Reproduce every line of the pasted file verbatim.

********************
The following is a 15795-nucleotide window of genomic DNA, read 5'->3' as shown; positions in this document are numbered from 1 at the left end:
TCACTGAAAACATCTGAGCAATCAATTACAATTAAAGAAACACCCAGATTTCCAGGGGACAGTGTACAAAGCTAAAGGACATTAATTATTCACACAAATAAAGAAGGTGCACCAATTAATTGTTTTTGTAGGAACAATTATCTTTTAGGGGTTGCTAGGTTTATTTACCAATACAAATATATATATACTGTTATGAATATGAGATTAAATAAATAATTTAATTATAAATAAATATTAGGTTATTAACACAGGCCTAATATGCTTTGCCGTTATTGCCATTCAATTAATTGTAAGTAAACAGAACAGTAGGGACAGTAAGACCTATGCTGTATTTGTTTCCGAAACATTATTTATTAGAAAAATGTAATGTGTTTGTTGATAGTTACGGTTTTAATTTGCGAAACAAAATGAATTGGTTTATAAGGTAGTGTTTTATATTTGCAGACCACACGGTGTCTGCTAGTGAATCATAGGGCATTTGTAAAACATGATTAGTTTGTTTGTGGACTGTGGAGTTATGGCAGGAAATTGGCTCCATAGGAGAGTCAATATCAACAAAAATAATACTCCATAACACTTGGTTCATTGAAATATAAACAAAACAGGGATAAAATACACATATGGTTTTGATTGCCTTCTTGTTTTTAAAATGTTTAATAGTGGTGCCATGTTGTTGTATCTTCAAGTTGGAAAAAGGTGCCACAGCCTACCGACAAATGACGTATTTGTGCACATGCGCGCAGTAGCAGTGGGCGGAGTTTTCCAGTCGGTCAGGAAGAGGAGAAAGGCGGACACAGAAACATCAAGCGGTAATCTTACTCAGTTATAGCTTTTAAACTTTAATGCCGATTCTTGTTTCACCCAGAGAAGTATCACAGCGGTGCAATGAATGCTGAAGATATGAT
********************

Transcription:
The following is a 15795-nucleotide window of genomic DNA, read 5'->3' as shown; positions in this document are numbered from 1 at the left end:
TCACTGAAAACATCTGAGCAATCAATTACAATTAAAGAAACACCCAGATTTCCAGGGGACAGTGTACAAAGCTAAAGGACATTAATTATTCACACAAATAAAGAAGGTGCACCAATTAATTGTTTTTGTAGGAACAATTATCTTTTAGGGGTTGCTAGGTTTATTTACCAATACAAATATATATATACTGTTATGAATATGAGATTAAATAAATAATTTAATTATAAATAAATATTAGGTTATTAACACAGGCCTAATATGCTTTGCCGTTATTGCCATTCAATTAATTGTAAGTAAACAGAACAGTAGGGACAGTAAGACCTATGCTGTATTTGTTTCCGAAACATTATTTATTAGAAAAATGTAATGTGTTTGTTGATAGTTACGGTTTTAATTTGCGAAACAAAATGAATTGGTTTATAAGGTAGTGTTTTATATTTGCAGACCACACGGTGTCTGCTAGTGAATCATAGGGCATTTGTAAAACATGATTAGTTTGTTTGTGGACTGTGGAGTTATGGCAGGAAATTGGCTCCATAGGAGAGTCAATATCAACAAAAATAATACTCCATAACACTTGGTTCATTGAAATATAAACAAAACAGGGATAAAATACACATATGGTTTTGATTGCCTTCTTGTTTTTAAAATGTTTAATAGTGGTGCCATGTTGTTGTATCTTCAAGTTGGAAAAAGGTGCCACAGCCTACCGACAAATGACGTATTTGTGCACATGCGCGCAGTAGCAGTGGGCGGAGTTTTCCAGTCGGTCAGGAAGAGGAGAAAGGCGGACACAGAAACATCAAGCGGTAATCTTACTCAGTTATAGCTTTTAAACTTTAATGCCGATTCTTGTTTCACCCAGAGAAGTATCACAGCGGTGCAATGAATGCTGAAGATATGAT